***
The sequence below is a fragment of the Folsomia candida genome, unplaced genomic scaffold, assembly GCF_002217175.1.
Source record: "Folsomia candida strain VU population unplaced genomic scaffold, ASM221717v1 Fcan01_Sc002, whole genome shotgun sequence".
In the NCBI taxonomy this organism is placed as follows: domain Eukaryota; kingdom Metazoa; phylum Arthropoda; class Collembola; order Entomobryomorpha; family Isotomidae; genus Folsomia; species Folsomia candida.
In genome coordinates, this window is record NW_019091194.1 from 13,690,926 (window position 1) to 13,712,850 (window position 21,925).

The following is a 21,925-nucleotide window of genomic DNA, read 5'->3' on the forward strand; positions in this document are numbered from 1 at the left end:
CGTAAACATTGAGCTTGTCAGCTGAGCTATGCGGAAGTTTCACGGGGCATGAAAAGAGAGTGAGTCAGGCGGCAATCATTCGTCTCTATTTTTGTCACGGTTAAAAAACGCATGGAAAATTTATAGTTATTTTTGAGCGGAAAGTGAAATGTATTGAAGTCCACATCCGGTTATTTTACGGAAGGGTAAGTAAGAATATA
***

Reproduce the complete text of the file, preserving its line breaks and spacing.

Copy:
The sequence below is a fragment of the Folsomia candida genome, unplaced genomic scaffold, assembly GCF_002217175.1.
Source record: "Folsomia candida strain VU population unplaced genomic scaffold, ASM221717v1 Fcan01_Sc002, whole genome shotgun sequence".
In the NCBI taxonomy this organism is placed as follows: domain Eukaryota; kingdom Metazoa; phylum Arthropoda; class Collembola; order Entomobryomorpha; family Isotomidae; genus Folsomia; species Folsomia candida.
In genome coordinates, this window is record NW_019091194.1 from 13,690,926 (window position 1) to 13,712,850 (window position 21,925).

The following is a 21,925-nucleotide window of genomic DNA, read 5'->3' on the forward strand; positions in this document are numbered from 1 at the left end:
CGTAAACATTGAGCTTGTCAGCTGAGCTATGCGGAAGTTTCACGGGGCATGAAAAGAGAGTGAGTCAGGCGGCAATCATTCGTCTCTATTTTTGTCACGGTTAAAAAACGCATGGAAAATTTATAGTTATTTTTGAGCGGAAAGTGAAATGTATTGAAGTCCACATCCGGTTATTTTACGGAAGGGTAAGTAAGAATATA